This may be a far cry from the pre-pandemic reality, where the average monthly occupancy rate was 93%, but the trend is improving. Foreign tourists, mainly from France but also from Italy, Germany, Austria and the Czech Republic, now represent around half of all visitors. And Pol and his partners have been able to gradually increase prices, although they are still only a fraction of what they normally would be.

The European tourism industry is finally open for business. EU countries officially agreed last week to welcome foreign travelers who have received one of the coronavirus vaccines approved by European regulators, of which there are currently four: Pfizer-BioNTech, Moderna, AstraZeneca and Johnson & Johnson. Vaccinated people will be allowed to enter the block, if they have received the last recommended dose at least 14 days before their arrival in the EU.

The UK government’s decision to leave Spain – and a host of other EU countries, including France, Italy and Greece – from its coronavirus ‘green list’ has raised concerns. The move means British travelers returning from Spain must continue to provide a negative test on arrival, be quarantined for 10 days and take two Covid-19 tests at home. The UK government’s advice not to travel for tourism or leisure to countries on its Orange List, such as Spain, could also invalidate travel insurance.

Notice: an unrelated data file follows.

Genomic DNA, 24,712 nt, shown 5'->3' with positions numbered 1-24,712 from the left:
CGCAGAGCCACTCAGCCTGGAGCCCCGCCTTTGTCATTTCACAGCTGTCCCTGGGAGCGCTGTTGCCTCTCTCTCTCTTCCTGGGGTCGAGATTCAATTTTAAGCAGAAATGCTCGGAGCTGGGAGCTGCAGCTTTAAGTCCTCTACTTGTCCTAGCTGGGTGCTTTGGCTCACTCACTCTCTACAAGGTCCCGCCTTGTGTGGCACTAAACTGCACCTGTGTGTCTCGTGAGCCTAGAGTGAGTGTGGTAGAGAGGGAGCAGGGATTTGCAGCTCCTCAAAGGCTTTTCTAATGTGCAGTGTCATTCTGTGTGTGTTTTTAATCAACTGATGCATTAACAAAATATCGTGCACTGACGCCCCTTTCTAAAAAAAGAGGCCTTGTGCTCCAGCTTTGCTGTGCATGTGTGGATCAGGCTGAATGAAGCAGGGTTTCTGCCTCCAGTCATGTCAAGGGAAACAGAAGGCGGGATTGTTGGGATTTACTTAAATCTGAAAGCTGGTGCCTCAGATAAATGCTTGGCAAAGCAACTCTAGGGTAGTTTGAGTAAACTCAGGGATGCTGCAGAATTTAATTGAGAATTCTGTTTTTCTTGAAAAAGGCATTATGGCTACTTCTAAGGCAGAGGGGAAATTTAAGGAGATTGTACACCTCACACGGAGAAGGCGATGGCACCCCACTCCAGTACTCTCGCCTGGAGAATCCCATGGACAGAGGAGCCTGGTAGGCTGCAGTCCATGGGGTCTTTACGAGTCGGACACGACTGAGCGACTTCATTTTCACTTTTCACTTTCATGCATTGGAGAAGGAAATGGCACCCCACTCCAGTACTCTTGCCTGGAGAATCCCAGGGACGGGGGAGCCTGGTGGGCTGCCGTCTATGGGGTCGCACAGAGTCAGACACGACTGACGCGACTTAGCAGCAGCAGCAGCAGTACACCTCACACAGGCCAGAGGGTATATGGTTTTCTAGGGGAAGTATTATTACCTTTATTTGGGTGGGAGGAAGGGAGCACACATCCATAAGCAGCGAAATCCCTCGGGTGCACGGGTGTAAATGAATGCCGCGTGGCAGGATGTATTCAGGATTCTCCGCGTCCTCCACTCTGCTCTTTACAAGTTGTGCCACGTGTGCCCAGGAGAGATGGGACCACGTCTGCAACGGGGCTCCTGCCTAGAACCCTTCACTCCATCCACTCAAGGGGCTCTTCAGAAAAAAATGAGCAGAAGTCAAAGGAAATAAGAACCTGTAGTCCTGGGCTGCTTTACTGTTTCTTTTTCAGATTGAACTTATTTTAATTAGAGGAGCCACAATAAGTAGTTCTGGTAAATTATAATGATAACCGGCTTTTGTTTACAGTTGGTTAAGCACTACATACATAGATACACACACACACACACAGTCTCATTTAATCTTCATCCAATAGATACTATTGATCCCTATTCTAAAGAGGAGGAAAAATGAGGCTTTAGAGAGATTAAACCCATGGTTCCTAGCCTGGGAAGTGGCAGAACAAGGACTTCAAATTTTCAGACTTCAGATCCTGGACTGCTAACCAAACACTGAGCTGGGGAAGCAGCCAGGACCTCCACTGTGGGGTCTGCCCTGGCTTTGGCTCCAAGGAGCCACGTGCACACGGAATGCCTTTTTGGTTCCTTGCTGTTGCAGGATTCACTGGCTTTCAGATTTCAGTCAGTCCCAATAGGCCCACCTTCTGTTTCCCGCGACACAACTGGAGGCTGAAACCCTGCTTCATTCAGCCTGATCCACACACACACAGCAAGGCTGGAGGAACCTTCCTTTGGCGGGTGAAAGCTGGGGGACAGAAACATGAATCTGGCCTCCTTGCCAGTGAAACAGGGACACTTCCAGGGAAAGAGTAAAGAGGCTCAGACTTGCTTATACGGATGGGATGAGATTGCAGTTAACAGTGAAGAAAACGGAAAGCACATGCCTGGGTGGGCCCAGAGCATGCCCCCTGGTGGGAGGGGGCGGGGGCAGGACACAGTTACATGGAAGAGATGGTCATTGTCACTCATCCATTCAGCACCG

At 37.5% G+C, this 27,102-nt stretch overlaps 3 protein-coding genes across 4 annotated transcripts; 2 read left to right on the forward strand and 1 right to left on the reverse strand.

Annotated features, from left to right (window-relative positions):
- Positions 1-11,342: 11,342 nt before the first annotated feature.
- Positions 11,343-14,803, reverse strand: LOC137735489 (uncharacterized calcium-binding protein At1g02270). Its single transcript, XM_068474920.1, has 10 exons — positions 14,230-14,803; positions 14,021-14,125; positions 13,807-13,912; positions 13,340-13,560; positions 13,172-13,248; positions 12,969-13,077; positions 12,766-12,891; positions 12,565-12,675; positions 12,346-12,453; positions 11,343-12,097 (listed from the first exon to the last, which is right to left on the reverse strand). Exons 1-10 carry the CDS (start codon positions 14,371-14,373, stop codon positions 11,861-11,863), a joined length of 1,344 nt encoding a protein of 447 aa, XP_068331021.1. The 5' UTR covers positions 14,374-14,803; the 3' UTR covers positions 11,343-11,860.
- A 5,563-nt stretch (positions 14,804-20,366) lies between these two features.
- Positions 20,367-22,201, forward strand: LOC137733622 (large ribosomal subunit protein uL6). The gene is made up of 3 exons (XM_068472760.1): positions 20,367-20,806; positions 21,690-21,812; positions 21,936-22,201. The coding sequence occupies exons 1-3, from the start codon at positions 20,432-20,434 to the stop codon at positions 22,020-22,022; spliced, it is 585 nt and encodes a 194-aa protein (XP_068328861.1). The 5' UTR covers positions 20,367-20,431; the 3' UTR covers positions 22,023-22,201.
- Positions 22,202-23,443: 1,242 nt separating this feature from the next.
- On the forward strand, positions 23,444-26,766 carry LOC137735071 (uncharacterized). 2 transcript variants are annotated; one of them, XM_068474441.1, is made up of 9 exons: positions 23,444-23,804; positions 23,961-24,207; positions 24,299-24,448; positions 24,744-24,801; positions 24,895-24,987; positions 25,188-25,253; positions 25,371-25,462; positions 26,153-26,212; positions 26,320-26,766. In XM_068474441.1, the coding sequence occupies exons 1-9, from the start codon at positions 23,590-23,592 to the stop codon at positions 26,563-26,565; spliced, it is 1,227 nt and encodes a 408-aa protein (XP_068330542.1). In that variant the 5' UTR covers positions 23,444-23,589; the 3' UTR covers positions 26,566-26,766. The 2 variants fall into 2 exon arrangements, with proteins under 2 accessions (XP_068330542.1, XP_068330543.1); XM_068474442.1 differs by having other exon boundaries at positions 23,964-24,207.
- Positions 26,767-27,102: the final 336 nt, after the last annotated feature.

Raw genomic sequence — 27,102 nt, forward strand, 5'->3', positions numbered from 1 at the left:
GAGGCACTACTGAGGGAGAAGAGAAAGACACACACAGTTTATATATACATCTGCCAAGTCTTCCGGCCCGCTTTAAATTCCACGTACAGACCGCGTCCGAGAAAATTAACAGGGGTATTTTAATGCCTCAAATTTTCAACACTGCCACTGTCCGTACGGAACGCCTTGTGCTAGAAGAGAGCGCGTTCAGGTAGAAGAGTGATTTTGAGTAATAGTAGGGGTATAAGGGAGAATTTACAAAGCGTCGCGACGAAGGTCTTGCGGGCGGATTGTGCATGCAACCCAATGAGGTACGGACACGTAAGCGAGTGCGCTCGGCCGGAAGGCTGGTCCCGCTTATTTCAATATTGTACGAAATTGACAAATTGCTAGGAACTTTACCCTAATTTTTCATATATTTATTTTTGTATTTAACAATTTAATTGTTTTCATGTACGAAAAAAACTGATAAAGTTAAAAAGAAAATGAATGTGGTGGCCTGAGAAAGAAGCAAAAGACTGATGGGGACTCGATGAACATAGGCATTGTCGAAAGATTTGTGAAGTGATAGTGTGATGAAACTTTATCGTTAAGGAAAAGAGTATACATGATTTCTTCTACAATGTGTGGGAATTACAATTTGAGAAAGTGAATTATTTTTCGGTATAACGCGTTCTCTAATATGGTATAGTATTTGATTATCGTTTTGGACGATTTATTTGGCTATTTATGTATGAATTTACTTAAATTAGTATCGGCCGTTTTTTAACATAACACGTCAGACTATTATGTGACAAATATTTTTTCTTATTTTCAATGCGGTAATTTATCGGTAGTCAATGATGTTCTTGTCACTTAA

This could deter many British tourists – a key segment of the market – from traveling to Spain. In 2019, Spain welcomed over 18 million tourists from the UK, just under a quarter of the total.

Business travel is also in the doldrums. The Mobile World Congress, the world’s largest mobile trade fair, was held in Barcelona every year. Last year it was canceled. This year it should take place at the end of June, but he lost so many key exhibitors in recent weeks, including Samsung, Lenovo, Ericsson, Sony, Google, IBM, Nokia, Qualcomm and Oracle, that it is now double the “zombie show”. But the event’s organizer, GMSA, insists the show must continue even as more and more attendees pull out.

The fair – which normally has 110,000 attendees – is of vital importance to Barcelona’s tourism industry. Before the virus crisis, it generated around half a billion euros each year, much of which ended up in the pockets of hoteliers.

“Even if this takes place with only a fraction of the normal number of participants, it could give the city and its businesses a chance to start getting back on their feet,” Pol says. By Nick Corbishley, for WOLF STREET.

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About John McTaggart

John McTaggart